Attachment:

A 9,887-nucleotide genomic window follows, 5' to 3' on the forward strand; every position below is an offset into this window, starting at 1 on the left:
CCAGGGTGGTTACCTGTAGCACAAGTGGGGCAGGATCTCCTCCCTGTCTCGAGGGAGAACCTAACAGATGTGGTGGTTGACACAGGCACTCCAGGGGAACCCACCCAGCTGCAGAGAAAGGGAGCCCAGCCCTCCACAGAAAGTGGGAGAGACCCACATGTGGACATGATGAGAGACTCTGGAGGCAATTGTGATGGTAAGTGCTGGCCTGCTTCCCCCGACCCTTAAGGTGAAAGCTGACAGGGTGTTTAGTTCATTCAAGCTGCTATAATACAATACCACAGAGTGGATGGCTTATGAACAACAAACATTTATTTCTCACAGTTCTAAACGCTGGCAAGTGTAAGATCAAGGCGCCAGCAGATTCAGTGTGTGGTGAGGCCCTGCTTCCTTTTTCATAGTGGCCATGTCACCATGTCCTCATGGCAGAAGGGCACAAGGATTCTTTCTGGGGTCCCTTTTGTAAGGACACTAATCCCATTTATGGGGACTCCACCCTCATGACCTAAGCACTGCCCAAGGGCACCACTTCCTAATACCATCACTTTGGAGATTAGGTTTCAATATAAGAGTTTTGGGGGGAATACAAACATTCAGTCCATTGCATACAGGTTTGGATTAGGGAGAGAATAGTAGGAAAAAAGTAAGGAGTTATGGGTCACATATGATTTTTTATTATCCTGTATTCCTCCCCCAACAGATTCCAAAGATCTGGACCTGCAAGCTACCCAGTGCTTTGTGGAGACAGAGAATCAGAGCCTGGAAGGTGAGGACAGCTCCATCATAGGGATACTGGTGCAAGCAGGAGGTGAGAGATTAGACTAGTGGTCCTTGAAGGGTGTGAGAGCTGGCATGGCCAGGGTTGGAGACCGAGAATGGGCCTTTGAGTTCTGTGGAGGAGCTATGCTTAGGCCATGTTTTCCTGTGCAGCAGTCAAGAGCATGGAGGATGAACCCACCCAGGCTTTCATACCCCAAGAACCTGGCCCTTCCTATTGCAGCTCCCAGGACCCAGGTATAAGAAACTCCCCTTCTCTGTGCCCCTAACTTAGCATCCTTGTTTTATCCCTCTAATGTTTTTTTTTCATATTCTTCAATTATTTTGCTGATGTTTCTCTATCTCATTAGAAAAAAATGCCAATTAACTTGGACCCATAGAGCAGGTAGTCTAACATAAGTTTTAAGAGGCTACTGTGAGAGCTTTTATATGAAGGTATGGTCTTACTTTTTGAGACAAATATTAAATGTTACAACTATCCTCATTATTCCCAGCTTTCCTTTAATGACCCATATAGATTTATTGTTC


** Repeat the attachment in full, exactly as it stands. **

A 9,887-nucleotide genomic window follows, 5' to 3' on the forward strand; every position below is an offset into this window, starting at 1 on the left:
CCAGGGTGGTTACCTGTAGCACAAGTGGGGCAGGATCTCCTCCCTGTCTCGAGGGAGAACCTAACAGATGTGGTGGTTGACACAGGCACTCCAGGGGAACCCACCCAGCTGCAGAGAAAGGGAGCCCAGCCCTCCACAGAAAGTGGGAGAGACCCACATGTGGACATGATGAGAGACTCTGGAGGCAATTGTGATGGTAAGTGCTGGCCTGCTTCCCCCGACCCTTAAGGTGAAAGCTGACAGGGTGTTTAGTTCATTCAAGCTGCTATAATACAATACCACAGAGTGGATGGCTTATGAACAACAAACATTTATTTCTCACAGTTCTAAACGCTGGCAAGTGTAAGATCAAGGCGCCAGCAGATTCAGTGTGTGGTGAGGCCCTGCTTCCTTTTTCATAGTGGCCATGTCACCATGTCCTCATGGCAGAAGGGCACAAGGATTCTTTCTGGGGTCCCTTTTGTAAGGACACTAATCCCATTTATGGGGACTCCACCCTCATGACCTAAGCACTGCCCAAGGGCACCACTTCCTAATACCATCACTTTGGAGATTAGGTTTCAATATAAGAGTTTTGGGGGGAATACAAACATTCAGTCCATTGCATACAGGTTTGGATTAGGGAGAGAATAGTAGGAAAAAAGTAAGGAGTTATGGGTCACATATGATTTTTTATTATCCTGTATTCCTCCCCCAACAGATTCCAAAGATCTGGACCTGCAAGCTACCCAGTGCTTTGTGGAGACAGAGAATCAGAGCCTGGAAGGTGAGGACAGCTCCATCATAGGGATACTGGTGCAAGCAGGAGGTGAGAGATTAGACTAGTGGTCCTTGAAGGGTGTGAGAGCTGGCATGGCCAGGGTTGGAGACCGAGAATGGGCCTTTGAGTTCTGTGGAGGAGCTATGCTTAGGCCATGTTTTCCTGTGCAGCAGTCAAGAGCATGGAGGATGAACCCACCCAGGCTTTCATACCCCAAGAACCTGGCCCTTCCTATTGCAGCTCCCAGGACCCAGGTATAAGAAACTCCCCTTCTCTGTGCCCCTAACTTAGCATCCTTGTTTTATCCCTCTAATGTTTTTTTTTCATATTCTTCAATTATTTTGCTGATGTTTCTCTATCTCATTAGAAAAAAATGCCAATTAACTTGGACCCATAGAGCAGGTAGTCTAACATAAGTTTTAAGAGGCTACTGTGAGAGCTTTTATATGAAGGTATGGTCTTACTTTTTGAGACAAATATTAAATGTTACAACTATCCTCATTATTCCCAGCTTTCCTTTAATGACCCATATAGATTTATTGTTC